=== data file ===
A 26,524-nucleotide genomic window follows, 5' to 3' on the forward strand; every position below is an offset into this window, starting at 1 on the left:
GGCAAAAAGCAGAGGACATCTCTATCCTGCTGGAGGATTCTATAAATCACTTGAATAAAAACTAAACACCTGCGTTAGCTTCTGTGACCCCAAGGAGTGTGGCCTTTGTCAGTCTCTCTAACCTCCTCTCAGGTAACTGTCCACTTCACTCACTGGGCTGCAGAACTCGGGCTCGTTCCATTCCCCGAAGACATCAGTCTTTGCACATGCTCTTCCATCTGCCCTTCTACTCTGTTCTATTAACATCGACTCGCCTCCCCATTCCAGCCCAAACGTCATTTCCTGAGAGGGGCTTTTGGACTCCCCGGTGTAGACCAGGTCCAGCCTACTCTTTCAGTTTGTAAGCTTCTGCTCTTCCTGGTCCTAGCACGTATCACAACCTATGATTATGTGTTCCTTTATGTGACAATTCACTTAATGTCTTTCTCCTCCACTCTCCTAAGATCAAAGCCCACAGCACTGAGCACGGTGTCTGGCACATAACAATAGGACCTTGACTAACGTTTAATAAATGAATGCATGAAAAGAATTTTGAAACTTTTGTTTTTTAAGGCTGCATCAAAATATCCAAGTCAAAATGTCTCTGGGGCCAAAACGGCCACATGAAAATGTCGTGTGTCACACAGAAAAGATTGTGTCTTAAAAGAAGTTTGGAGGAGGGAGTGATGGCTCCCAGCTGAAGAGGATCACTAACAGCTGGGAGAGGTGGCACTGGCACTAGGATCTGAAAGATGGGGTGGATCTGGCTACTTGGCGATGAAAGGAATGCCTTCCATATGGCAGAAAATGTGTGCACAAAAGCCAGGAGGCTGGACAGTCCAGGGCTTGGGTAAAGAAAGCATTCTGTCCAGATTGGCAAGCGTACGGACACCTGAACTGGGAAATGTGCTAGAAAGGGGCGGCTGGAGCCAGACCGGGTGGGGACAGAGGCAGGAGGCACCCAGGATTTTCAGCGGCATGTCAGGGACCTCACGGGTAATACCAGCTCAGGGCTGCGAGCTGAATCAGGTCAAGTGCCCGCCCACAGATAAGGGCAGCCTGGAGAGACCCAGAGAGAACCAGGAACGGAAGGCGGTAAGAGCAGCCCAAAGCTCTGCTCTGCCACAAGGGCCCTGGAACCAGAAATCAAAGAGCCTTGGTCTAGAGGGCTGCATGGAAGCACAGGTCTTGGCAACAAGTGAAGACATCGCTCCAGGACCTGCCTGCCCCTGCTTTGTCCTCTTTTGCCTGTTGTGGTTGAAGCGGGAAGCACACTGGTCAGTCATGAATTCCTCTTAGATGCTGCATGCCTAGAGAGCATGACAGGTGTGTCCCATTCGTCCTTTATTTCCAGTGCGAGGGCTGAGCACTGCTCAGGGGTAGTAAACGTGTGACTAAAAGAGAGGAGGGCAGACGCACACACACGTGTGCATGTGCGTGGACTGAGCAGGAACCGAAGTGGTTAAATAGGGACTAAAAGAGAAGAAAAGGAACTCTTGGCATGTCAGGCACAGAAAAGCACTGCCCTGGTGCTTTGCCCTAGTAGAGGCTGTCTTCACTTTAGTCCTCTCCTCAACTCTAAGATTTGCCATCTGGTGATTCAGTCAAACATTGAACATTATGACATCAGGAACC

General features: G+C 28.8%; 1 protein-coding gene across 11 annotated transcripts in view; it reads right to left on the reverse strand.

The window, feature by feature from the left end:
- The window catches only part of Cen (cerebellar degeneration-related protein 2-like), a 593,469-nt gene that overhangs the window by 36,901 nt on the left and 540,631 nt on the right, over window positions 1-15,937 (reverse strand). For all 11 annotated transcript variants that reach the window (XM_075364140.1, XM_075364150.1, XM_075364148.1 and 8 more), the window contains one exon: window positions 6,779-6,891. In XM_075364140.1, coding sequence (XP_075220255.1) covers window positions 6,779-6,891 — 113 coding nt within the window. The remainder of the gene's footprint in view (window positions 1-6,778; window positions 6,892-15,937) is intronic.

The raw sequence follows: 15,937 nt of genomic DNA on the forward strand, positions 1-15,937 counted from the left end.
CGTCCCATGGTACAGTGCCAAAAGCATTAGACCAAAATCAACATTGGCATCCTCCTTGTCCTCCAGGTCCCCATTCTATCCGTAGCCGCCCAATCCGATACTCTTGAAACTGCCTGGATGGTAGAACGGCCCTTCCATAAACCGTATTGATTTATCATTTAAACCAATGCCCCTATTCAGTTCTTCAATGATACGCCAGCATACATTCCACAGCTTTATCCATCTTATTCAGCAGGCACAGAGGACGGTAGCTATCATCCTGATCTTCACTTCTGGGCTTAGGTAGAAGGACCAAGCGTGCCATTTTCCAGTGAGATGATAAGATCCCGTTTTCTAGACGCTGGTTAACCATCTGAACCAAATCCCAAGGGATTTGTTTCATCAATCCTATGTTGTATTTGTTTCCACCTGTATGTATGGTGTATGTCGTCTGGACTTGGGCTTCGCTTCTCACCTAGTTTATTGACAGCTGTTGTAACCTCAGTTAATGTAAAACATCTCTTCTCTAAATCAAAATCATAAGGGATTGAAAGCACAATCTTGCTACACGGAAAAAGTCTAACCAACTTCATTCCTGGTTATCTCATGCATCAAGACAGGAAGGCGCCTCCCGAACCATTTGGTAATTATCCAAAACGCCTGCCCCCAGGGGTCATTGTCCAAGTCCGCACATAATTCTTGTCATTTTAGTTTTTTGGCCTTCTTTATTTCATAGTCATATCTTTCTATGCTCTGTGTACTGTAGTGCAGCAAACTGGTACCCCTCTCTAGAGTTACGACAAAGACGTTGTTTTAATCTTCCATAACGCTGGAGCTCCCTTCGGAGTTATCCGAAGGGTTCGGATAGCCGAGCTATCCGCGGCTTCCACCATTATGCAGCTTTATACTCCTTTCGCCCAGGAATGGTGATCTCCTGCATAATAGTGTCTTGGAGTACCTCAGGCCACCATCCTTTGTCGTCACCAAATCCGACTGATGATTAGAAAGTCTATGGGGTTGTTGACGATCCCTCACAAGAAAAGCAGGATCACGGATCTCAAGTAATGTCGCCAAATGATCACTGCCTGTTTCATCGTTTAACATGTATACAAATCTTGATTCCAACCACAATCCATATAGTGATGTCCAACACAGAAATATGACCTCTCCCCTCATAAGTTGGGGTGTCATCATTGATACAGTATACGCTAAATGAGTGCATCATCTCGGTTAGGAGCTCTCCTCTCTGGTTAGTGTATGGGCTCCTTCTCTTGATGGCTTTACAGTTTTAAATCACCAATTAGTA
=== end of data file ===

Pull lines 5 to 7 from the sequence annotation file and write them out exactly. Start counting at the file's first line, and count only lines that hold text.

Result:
- The window catches only part of Cen (cerebellar degeneration-related protein 2-like), a 593,469-nt gene that overhangs the window by 36,901 nt on the left and 540,631 nt on the right, over window positions 1-15,937 (reverse strand). For all 11 annotated transcript variants that reach the window (XM_075364140.1, XM_075364150.1, XM_075364148.1 and 8 more), the window contains one exon: window positions 6,779-6,891. In XM_075364140.1, coding sequence (XP_075220255.1) covers window positions 6,779-6,891 — 113 coding nt within the window. The remainder of the gene's footprint in view (window positions 1-6,778; window positions 6,892-15,937) is intronic.

The raw sequence follows: 15,937 nt of genomic DNA on the forward strand, positions 1-15,937 counted from the left end.
CGTCCCATGGTACAGTGCCAAAAGCATTAGACCAAAATCAACATTGGCATCCTCCTTGTCCTCCAGGTCCCCATTCTATCCGTAGCCGCCCAATCCGATACTCTTGAAACTGCCTGGATGGTAGAACGGCCCTTCCATAAACCGTATTGATTTATCATTTAAACCAATGCCCCTATTCAGTTCTTCAATGATACGCCAGCATACATTCCACAGCTTTATCCATCTTATTCAGCAGGCACAGAGGACGGTAGCTATCATCCTGATCTTCACTTCTGGGCTTAGGTAGAAGGACCAAGCGTGCCATTTTCCAGTGAGATGATAAGATCCCGTTTTCTAGACGCTGGTTAACCATCTGAACCAAATCCCAAGGGATTTGTTTCATCAATCCTATGTTGTATTTGTTTCCACCTGTATGTATGGTGTATGTCGTCTGGACTTGGGCTTCGCTTCTCACCTAGTTTATTGACAGCTGTTGTAACCTCAGTTAATGTAAAACATCTCTTCTCTAAATCAAAATCATAAGGGATTGAAAGCACAATCTTGCTACACGGAAAAAGTCTAACCAACTTCATTCCTGGTTATCTCATGCATCAAGACAGGAAGGCGCCTCCCGAACCATTTGGTAATTATCCAAAACGCCTGCCCCCAGGGGTCATTGTCCAAGTCCGCACATAATTCTTGTCATTTTAGTTTTTTGGCCTTCTTTATTTCATAGTCATATCTTTCTATGCTCTGTGTACTGTAGTGCAGCAAACTGGTACCCCTCTCTAGAGTTACGACAAAGACGTTGTTTTAATCTTCCATAACGCTGGAGCTCCCTTCGGAGTTATCCGAAGGGTTCGGATAGCCGAGCTATCCGCGGCTTCCACCATTATGCAGCTTTATACTCCTTTCGCCCAGGAATGGTGATCTCCTGCATAATAGTGTCTTGGAGTACCTCAGGCCACCATCCTTTGTCGTCACCAAATCCGACTGATGATTAGAAAGTCTATGGGGTTGTTGACGATCCCTCACAAGAAAAGCAGGATCACGGATCTCAAGTAATGTCGCCAAATGATCACTGCCTGTTTCATCGTTTAACATGTATACAAATCTTGATTCCAACCACAATCCATATAGTGATGTCCAACACAGAAATATGACCTCTCCCCTCATAAGTTGGGGTGTCATCATTGATACAGTATACGCTAAATGAGTGCATCATCTCGGTTAGGAGCTCTCCTCTCTGGTTAGTGTATGGGCTCCTTCTCTTGATGGCTTTACAGTTTTAAATCACCAATTAGTA